Though past performance is an important parameter, also take into account the track record of the fund house and fund manager. Once you select a scheme, decide whether you want to go for the dividend or growth option. There is no difference in the tax treatment of the two options The potential for high returns, wide choice of funds and flexibility make these funds a good tax-saving option for equity investors.

Equity-linked saving schemes (ELSS) have the shortest lock-in period of three years among all the tax-saving options under Section 80C. However, this should not be the most important reason for investing in this avenue. Being equity funds, these schemes can generate good returns for investors over the long term. In the past five years, this category has created wealth for investors with average returns of 17.5 per cent.

However, this potential to earn high returns comes with a higher risk. There is no guarantee that your investment will generate positive returns after the 3-year lock-in period. The category has generated an average return of 2 per cent in the past three years. Even the best performing funds have churned out disappointing returns. The returns will naturally mirror the performance of the stock markets. Therefore, only investors who have the stomach for a roller-coaster ride should consider this option.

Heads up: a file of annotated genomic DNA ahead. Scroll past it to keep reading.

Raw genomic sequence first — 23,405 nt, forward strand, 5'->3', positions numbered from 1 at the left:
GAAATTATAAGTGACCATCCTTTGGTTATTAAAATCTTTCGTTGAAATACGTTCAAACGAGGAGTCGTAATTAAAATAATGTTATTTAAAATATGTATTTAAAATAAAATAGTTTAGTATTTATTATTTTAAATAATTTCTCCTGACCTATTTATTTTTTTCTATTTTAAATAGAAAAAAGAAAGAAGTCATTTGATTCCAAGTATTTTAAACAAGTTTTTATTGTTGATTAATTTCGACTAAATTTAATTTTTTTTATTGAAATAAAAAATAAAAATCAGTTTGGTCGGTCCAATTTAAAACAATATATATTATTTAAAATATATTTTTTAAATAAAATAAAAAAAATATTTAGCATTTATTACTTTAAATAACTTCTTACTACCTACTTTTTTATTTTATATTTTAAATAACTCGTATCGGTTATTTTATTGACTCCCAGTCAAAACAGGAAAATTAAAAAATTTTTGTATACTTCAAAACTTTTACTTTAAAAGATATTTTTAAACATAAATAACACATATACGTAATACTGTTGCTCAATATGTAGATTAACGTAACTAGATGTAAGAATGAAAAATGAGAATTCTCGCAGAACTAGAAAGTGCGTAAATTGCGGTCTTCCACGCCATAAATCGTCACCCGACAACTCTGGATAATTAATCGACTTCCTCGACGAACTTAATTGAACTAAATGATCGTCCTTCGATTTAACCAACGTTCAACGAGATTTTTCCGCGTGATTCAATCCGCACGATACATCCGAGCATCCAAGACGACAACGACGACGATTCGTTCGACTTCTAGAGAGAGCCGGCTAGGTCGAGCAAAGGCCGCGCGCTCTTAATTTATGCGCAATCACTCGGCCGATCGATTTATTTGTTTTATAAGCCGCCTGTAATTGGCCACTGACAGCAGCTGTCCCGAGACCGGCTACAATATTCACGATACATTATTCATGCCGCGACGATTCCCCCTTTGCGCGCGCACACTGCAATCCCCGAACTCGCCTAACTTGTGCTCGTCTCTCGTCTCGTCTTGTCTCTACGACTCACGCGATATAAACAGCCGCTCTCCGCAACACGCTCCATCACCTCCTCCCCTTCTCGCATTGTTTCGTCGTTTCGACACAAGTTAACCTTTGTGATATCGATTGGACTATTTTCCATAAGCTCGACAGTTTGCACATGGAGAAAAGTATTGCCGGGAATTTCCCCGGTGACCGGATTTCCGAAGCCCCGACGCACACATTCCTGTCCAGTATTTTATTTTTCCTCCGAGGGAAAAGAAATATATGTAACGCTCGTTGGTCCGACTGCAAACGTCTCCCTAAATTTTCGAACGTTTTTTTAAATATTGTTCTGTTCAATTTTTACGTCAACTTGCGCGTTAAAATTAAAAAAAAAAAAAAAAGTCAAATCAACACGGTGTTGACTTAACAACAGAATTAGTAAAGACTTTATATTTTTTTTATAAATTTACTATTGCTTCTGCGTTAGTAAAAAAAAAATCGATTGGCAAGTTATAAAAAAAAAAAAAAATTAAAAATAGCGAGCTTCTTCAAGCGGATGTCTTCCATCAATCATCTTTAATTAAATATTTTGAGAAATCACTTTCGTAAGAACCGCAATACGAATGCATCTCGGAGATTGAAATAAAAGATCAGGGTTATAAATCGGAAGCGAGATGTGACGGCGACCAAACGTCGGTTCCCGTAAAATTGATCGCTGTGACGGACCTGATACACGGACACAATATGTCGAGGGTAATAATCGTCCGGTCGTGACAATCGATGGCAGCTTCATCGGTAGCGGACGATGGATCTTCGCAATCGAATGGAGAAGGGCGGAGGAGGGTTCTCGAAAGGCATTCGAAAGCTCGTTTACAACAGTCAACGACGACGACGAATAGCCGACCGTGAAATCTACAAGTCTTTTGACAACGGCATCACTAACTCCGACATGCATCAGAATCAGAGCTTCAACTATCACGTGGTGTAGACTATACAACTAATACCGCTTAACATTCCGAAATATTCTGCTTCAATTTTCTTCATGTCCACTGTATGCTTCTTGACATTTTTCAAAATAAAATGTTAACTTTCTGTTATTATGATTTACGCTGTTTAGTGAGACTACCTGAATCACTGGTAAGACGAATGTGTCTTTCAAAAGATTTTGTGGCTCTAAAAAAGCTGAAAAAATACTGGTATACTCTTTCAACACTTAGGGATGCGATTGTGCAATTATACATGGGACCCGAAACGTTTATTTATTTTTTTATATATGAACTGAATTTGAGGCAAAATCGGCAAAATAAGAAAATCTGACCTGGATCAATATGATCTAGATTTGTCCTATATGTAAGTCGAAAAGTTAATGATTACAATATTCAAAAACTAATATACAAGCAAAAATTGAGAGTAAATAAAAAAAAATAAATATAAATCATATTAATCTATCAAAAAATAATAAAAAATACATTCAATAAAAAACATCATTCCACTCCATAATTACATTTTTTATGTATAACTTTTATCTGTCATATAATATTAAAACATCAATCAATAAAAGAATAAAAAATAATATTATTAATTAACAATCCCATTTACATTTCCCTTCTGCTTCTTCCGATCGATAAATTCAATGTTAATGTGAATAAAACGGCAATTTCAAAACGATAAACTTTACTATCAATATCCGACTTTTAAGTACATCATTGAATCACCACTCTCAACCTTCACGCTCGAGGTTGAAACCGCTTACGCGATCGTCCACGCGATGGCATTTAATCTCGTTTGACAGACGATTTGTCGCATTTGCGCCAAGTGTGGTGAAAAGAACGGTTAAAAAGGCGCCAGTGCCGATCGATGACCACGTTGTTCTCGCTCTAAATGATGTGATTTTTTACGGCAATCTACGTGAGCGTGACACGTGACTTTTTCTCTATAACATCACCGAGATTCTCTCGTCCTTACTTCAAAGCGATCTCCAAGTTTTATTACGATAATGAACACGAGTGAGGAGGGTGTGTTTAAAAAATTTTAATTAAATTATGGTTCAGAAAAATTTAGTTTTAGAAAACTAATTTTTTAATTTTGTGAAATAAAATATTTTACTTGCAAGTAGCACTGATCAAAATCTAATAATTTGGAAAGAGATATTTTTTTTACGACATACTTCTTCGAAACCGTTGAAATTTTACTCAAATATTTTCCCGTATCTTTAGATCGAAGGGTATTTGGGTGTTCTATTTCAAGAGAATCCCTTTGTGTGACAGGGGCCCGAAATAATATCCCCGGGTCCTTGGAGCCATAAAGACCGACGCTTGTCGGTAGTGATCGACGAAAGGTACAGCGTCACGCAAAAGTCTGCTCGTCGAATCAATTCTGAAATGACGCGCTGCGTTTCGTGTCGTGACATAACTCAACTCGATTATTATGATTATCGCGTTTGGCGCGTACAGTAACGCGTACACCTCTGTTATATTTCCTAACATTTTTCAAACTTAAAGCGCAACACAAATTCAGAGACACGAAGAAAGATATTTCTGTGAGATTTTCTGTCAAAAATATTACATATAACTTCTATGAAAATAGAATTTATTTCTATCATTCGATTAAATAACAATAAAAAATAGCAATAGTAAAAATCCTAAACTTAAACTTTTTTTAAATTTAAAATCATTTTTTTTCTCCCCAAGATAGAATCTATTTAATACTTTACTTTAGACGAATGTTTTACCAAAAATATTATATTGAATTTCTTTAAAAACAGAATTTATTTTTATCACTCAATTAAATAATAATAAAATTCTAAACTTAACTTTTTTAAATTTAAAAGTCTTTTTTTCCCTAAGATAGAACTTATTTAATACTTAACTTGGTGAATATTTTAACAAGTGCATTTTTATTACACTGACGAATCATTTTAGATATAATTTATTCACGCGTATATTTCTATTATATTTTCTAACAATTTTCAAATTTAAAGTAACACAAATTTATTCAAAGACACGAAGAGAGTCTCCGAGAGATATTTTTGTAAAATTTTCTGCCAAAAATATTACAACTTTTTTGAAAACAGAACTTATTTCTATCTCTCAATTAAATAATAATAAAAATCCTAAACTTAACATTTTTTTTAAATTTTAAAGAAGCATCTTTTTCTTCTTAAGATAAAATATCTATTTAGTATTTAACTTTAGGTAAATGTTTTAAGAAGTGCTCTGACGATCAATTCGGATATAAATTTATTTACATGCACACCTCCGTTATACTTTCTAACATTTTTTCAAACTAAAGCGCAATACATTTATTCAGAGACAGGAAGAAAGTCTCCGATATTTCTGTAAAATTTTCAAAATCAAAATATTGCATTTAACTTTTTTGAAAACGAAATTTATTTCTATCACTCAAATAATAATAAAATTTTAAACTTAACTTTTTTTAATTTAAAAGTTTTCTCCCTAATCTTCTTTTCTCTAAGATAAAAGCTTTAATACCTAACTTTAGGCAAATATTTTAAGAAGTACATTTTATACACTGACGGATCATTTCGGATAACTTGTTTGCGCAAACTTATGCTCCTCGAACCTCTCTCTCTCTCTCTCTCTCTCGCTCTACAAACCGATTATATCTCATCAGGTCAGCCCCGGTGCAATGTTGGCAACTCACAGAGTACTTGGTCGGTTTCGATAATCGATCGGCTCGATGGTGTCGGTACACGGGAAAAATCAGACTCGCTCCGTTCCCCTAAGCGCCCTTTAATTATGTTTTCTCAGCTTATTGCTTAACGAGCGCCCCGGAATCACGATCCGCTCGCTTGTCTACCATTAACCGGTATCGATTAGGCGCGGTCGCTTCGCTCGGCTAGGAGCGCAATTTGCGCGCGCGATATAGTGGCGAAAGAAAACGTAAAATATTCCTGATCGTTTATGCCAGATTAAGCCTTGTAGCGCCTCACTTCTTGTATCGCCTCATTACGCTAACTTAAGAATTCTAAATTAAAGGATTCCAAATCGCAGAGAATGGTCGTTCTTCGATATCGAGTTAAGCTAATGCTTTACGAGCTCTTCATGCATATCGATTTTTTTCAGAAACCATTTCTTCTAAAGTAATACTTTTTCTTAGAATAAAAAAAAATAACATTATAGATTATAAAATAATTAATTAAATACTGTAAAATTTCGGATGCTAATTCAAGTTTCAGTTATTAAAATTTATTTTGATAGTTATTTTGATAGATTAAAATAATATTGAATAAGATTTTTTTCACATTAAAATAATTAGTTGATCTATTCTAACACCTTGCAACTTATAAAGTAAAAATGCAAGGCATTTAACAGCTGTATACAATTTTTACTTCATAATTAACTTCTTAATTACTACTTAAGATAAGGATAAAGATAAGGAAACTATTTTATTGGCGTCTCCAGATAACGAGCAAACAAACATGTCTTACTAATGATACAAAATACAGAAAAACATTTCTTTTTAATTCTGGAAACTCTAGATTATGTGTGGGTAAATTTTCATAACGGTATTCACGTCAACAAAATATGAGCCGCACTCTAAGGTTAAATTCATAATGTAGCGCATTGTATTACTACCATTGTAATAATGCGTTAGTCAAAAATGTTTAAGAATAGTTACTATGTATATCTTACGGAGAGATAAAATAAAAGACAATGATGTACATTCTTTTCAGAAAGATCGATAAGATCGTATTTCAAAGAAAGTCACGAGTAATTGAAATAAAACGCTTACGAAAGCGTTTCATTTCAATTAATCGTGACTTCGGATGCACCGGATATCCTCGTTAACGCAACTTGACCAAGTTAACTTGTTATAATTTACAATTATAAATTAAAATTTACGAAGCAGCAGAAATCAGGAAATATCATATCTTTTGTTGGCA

Should investors avoid ELSS now, especially since the stock market is close to its all-time high? Not really, because the stock market has returned to the previous high after a 6-year gap and, therefore, is not overvalued at all. "Since the stock market is reasonably valued now, ELSS should generate good returns for investors who can remain invested for 5-7 years," says Gajendra Kothari, managing director and CEO, Etica Wealth Management.

Though the large-cap Sensex and Nifty are at higher levels, the mid-cap and small-cap indices are at much lower levels. This means there is enough value in midcap stocks, which should help the fund managers do well in the coming years. Selecting the right scheme is crucial since there is significant variation in the returns of different schemes.